Yes. Please, just say yes. Students in Niagara Falls are clamoring for more and better sex education and, given the alarming rates of teenage pregnancy there, school leaders should be rushing to comply. Abstinence-only education does not do the job.
Nearly 10 percent of girls ages 15 to 19 in the western half of Niagara Falls were pregnant in 2014, according to the state Health Department. That’s nearly five times the 2015 national average of 2.2 percent. That’s an unfolding crisis.
This isn’t the 1950s. Teens and younger children continually are bombarded with sexual imagery and messages. They already know too much and too little about sex, and that puts them at risk. Indeed, not to have sex must be a strange idea in the pervasive, sex-drenched environment of today.
Responding to that onslaught requires more than merely proposing abstinence. It demands facts: about birth control, about sexually transmitted diseases and about the responsibilities of parenthood and the limitations imposed by it, over the short and long terms, especially on young people with little or no money. It’s up to adults to provide those facts.
Abstinence can, and should continue to be, a part of the package. For some, it may be all the armor they need to resist the temptations thrust upon them. But it has been unequivocally and disastrously proven that it isn’t enough.
It is encouraging that the push for more comprehensive sex education came not from school administrators, but from students. They see the consequences of the hope-and-a-prayer approach that describes abstinence-only. They see that students are having sex and become pregnant at alarming rates. Part of that is because they are engaging in sexual activity without understanding how to protect themselves or the lifelong costs of failing to do so.
Fortunately, the students have an ally in Superintendent Mark R. Laurrie. While he doesn’t support a program such as the one in Buffalo, where school nurses distribute condoms, he wants to ask the Community Health Center of Buffalo to park a van at the high school. There, a doctor and a nurse could not only offer contraceptives to students, but provide more comprehensive health care.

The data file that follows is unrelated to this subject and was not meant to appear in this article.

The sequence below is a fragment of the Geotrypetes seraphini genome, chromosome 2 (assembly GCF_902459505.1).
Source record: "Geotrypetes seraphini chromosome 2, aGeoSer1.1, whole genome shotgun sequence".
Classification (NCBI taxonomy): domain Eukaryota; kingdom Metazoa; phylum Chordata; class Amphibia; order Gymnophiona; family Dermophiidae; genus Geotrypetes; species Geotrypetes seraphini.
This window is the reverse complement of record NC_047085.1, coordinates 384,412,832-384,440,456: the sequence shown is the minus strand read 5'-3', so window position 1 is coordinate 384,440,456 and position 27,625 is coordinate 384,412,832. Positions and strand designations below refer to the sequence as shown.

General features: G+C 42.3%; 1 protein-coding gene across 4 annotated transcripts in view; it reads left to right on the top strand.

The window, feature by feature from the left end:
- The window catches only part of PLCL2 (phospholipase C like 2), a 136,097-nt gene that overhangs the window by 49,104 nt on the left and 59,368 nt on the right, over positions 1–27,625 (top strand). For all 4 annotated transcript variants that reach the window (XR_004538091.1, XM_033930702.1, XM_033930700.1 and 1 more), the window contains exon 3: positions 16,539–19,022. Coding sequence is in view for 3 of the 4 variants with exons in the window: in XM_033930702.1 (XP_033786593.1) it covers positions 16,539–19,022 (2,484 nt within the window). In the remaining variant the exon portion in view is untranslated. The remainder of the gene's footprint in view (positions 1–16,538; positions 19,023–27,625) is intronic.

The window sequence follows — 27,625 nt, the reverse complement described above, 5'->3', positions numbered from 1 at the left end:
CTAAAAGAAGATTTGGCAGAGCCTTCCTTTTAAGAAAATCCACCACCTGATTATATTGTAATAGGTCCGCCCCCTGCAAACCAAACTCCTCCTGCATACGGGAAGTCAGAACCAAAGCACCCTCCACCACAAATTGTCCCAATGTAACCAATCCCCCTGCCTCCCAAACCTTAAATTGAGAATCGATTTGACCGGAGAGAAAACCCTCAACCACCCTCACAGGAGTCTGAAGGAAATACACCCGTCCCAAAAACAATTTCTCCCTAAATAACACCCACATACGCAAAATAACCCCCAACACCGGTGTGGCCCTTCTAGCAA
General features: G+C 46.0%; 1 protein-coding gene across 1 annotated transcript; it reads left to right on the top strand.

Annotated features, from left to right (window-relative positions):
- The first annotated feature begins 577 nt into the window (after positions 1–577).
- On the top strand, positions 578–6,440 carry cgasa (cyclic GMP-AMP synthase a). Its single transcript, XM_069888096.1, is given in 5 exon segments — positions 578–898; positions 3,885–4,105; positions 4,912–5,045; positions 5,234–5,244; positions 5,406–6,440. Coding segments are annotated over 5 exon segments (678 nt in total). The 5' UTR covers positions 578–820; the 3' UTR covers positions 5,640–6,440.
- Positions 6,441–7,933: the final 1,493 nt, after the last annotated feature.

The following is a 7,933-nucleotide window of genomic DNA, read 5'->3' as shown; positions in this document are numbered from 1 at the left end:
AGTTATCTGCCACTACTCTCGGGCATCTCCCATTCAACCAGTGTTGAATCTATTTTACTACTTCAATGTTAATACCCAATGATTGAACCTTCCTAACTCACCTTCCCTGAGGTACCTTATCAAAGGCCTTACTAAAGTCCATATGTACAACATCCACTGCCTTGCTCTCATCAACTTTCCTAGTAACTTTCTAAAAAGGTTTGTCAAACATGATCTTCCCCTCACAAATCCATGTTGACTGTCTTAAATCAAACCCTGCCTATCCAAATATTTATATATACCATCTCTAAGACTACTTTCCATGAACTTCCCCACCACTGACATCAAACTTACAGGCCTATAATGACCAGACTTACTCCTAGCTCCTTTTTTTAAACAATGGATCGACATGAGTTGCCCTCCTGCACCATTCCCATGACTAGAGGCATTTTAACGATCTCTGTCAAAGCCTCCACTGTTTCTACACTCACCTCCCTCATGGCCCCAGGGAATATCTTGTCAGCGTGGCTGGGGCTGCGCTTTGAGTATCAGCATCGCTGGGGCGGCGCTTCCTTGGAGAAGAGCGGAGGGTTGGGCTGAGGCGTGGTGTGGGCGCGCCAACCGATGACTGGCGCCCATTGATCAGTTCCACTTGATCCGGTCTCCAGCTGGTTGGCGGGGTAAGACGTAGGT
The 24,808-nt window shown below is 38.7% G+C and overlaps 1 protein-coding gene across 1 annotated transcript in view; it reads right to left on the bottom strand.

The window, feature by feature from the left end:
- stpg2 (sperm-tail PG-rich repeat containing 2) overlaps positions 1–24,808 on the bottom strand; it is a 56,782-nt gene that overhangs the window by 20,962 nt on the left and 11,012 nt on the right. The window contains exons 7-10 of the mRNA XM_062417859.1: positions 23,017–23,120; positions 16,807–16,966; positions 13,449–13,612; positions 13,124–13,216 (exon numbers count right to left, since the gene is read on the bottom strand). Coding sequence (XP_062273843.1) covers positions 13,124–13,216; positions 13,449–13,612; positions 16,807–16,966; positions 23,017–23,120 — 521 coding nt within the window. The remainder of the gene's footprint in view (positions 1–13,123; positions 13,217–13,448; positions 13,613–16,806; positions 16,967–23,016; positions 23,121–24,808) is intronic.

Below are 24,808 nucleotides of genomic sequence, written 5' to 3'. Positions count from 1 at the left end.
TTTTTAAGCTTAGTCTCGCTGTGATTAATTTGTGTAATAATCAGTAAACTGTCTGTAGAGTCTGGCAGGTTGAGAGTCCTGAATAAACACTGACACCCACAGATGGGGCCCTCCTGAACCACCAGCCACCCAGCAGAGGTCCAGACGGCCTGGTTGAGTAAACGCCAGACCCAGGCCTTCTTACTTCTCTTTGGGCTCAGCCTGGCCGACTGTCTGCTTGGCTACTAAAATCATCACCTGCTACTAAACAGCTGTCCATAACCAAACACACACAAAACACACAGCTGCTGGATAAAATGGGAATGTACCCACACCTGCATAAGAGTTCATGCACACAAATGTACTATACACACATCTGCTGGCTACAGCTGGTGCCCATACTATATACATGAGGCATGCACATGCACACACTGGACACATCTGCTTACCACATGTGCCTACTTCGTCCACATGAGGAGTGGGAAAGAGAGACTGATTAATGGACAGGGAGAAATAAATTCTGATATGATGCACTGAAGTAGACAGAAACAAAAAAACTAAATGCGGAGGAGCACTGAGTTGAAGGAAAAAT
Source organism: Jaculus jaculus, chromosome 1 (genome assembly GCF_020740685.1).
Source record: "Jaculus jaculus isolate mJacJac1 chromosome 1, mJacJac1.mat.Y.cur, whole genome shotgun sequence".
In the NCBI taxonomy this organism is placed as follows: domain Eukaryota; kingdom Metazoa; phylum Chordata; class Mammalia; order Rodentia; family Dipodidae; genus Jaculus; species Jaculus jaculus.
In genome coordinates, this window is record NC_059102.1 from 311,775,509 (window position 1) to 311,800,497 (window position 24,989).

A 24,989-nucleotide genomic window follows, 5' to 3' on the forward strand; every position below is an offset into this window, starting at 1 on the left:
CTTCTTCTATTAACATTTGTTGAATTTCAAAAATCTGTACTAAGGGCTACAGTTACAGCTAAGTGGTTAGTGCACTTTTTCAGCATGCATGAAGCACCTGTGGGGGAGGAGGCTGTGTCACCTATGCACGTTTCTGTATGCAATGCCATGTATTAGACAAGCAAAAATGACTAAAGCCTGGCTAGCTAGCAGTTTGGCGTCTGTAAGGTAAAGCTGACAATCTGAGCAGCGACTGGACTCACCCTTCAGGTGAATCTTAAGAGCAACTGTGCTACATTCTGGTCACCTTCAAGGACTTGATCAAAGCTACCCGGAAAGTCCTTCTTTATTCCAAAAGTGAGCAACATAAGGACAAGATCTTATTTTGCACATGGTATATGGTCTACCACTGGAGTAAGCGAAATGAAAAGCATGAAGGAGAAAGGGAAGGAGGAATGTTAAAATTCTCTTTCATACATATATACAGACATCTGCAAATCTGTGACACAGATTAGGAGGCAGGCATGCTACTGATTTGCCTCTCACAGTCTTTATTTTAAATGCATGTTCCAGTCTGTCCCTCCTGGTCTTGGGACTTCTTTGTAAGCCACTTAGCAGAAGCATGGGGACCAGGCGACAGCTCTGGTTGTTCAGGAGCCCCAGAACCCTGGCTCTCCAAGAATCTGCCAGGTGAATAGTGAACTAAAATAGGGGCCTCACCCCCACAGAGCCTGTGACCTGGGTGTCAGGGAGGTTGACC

“Our students do not go to the doctor or the dentist as often as they should,” Laurrie said. “It’s not just a sexual health issue. It’s an overall health issue.”
Under his plan, the center’s vans would park at the high school and maybe its prep schools – that is, junior high schools – two or three days a week, offering care at no cost to students. He also wants to hire a health teacher to make the rounds of the district’s elementary schools to instruct fifth- and sixth-graders on “healthy behavior and healthy choices.” We only hope that’s not too late to start that kind of education.
School districts around the country have been pressured for years to restrict sex education to abstinence-only on the misguided theory that information about contraception will encourage students to experiment with sex. They already are experimenting. It’s a failed strategy and the sooner school leaders and communities acknowledge that, the fewer students will prematurely become parents or acquire sexually transmitted diseases. Among the many benefits of that healthy development is that more students will graduate, form stable families and become contributors to their communities.
Talking about sex to teenagers isn’t easy for many adults, including parents. That’s a shame, and they, too, could benefit from a different kind of sex education. In the meantime, the Niagara Falls School Board should approve this plan at next month’s meeting. That would allow the program to begin no later than March.
It’s an urgent matter because, in the meantime, more students will get pregnant.